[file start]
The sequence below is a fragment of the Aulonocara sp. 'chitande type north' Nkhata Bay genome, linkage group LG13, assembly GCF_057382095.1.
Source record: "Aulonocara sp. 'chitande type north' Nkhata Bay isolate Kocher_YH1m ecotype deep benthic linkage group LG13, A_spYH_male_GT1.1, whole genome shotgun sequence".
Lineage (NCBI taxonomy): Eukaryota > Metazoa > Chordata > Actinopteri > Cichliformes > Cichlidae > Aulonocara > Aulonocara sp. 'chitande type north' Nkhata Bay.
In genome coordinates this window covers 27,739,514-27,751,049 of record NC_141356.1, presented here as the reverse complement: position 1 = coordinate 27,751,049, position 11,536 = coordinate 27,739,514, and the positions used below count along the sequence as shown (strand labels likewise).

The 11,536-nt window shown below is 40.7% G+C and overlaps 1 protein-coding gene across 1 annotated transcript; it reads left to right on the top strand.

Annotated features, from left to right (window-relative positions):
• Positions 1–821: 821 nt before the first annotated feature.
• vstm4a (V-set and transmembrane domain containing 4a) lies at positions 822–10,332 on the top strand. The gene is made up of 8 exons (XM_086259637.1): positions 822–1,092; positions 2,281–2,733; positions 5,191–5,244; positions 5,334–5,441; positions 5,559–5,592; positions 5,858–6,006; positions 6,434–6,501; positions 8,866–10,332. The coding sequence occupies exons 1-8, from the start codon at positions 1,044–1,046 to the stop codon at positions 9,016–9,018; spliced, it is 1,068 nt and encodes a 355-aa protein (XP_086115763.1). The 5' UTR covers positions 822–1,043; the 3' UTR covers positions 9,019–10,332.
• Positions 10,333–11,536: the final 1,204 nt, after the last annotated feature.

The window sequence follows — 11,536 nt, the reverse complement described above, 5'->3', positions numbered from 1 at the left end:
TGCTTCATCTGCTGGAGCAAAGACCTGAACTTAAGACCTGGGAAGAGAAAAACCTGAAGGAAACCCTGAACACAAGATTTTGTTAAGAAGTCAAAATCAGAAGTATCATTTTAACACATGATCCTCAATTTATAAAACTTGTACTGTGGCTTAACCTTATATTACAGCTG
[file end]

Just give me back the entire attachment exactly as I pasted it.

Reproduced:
The sequence below is a fragment of the Aulonocara sp. 'chitande type north' Nkhata Bay genome, linkage group LG13, assembly GCF_057382095.1.
Source record: "Aulonocara sp. 'chitande type north' Nkhata Bay isolate Kocher_YH1m ecotype deep benthic linkage group LG13, A_spYH_male_GT1.1, whole genome shotgun sequence".
Lineage (NCBI taxonomy): Eukaryota > Metazoa > Chordata > Actinopteri > Cichliformes > Cichlidae > Aulonocara > Aulonocara sp. 'chitande type north' Nkhata Bay.
In genome coordinates this window covers 27,739,514-27,751,049 of record NC_141356.1, presented here as the reverse complement: position 1 = coordinate 27,751,049, position 11,536 = coordinate 27,739,514, and the positions used below count along the sequence as shown (strand labels likewise).

The 11,536-nt window shown below is 40.7% G+C and overlaps 1 protein-coding gene across 1 annotated transcript; it reads left to right on the top strand.

Annotated features, from left to right (window-relative positions):
• Positions 1–821: 821 nt before the first annotated feature.
• vstm4a (V-set and transmembrane domain containing 4a) lies at positions 822–10,332 on the top strand. The gene is made up of 8 exons (XM_086259637.1): positions 822–1,092; positions 2,281–2,733; positions 5,191–5,244; positions 5,334–5,441; positions 5,559–5,592; positions 5,858–6,006; positions 6,434–6,501; positions 8,866–10,332. The coding sequence occupies exons 1-8, from the start codon at positions 1,044–1,046 to the stop codon at positions 9,016–9,018; spliced, it is 1,068 nt and encodes a 355-aa protein (XP_086115763.1). The 5' UTR covers positions 822–1,043; the 3' UTR covers positions 9,019–10,332.
• Positions 10,333–11,536: the final 1,204 nt, after the last annotated feature.

The window sequence follows — 11,536 nt, the reverse complement described above, 5'->3', positions numbered from 1 at the left end:
TGCTTCATCTGCTGGAGCAAAGACCTGAACTTAAGACCTGGGAAGAGAAAAACCTGAAGGAAACCCTGAACACAAGATTTTGTTAAGAAGTCAAAATCAGAAGTATCATTTTAACACATGATCCTCAATTTATAAAACTTGTACTGTGGCTTAACCTTATATTACAGCTG